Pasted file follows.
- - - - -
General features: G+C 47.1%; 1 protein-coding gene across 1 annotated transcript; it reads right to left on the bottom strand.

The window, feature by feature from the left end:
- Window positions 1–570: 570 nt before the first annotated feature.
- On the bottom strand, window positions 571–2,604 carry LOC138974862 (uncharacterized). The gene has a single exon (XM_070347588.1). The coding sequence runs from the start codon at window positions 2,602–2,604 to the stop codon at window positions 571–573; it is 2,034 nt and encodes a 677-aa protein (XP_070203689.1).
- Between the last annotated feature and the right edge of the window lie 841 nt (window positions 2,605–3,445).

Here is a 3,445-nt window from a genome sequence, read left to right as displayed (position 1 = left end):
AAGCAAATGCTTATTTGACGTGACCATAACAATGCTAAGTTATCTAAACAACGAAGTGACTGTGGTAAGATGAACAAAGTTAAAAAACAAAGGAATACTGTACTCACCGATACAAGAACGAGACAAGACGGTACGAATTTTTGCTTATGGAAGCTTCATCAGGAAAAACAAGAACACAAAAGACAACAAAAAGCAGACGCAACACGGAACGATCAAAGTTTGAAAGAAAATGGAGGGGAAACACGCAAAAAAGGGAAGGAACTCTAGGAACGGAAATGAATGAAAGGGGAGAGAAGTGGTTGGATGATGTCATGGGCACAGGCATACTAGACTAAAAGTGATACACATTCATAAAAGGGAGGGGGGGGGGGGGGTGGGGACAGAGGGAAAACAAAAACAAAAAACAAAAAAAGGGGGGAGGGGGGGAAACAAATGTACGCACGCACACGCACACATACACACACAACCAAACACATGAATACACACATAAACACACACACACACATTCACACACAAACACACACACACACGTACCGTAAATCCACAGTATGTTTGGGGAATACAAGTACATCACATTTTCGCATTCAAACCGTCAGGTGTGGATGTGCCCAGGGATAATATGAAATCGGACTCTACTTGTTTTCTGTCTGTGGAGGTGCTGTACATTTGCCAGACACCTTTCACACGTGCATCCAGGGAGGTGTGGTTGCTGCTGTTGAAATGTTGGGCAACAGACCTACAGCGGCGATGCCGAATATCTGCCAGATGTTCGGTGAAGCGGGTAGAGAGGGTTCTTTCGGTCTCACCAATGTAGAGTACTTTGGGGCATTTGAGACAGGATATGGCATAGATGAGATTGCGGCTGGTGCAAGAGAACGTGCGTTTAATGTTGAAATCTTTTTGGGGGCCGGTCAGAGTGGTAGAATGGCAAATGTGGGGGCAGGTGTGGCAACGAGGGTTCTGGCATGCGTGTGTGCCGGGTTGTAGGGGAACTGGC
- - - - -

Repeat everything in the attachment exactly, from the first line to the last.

General features: G+C 47.1%; 1 protein-coding gene across 1 annotated transcript; it reads right to left on the bottom strand.

The window, feature by feature from the left end:
- Window positions 1–570: 570 nt before the first annotated feature.
- On the bottom strand, window positions 571–2,604 carry LOC138974862 (uncharacterized). The gene has a single exon (XM_070347588.1). The coding sequence runs from the start codon at window positions 2,602–2,604 to the stop codon at window positions 571–573; it is 2,034 nt and encodes a 677-aa protein (XP_070203689.1).
- Between the last annotated feature and the right edge of the window lie 841 nt (window positions 2,605–3,445).

Here is a 3,445-nt window from a genome sequence, read left to right as displayed (position 1 = left end):
AAGCAAATGCTTATTTGACGTGACCATAACAATGCTAAGTTATCTAAACAACGAAGTGACTGTGGTAAGATGAACAAAGTTAAAAAACAAAGGAATACTGTACTCACCGATACAAGAACGAGACAAGACGGTACGAATTTTTGCTTATGGAAGCTTCATCAGGAAAAACAAGAACACAAAAGACAACAAAAAGCAGACGCAACACGGAACGATCAAAGTTTGAAAGAAAATGGAGGGGAAACACGCAAAAAAGGGAAGGAACTCTAGGAACGGAAATGAATGAAAGGGGAGAGAAGTGGTTGGATGATGTCATGGGCACAGGCATACTAGACTAAAAGTGATACACATTCATAAAAGGGAGGGGGGGGGGGGGGTGGGGACAGAGGGAAAACAAAAACAAAAAACAAAAAAAGGGGGGAGGGGGGGAAACAAATGTACGCACGCACACGCACACATACACACACAACCAAACACATGAATACACACATAAACACACACACACACATTCACACACAAACACACACACACACGTACCGTAAATCCACAGTATGTTTGGGGAATACAAGTACATCACATTTTCGCATTCAAACCGTCAGGTGTGGATGTGCCCAGGGATAATATGAAATCGGACTCTACTTGTTTTCTGTCTGTGGAGGTGCTGTACATTTGCCAGACACCTTTCACACGTGCATCCAGGGAGGTGTGGTTGCTGCTGTTGAAATGTTGGGCAACAGACCTACAGCGGCGATGCCGAATATCTGCCAGATGTTCGGTGAAGCGGGTAGAGAGGGTTCTTTCGGTCTCACCAATGTAGAGTACTTTGGGGCATTTGAGACAGGATATGGCATAGATGAGATTGCGGCTGGTGCAAGAGAACGTGCGTTTAATGTTGAAATCTTTTTGGGGGCCGGTCAGAGTGGTAGAATGGCAAATGTGGGGGCAGGTGTGGCAACGAGGGTTCTGGCATGCGTGTGTGCCGGGTTGTAGGGGAACTGGC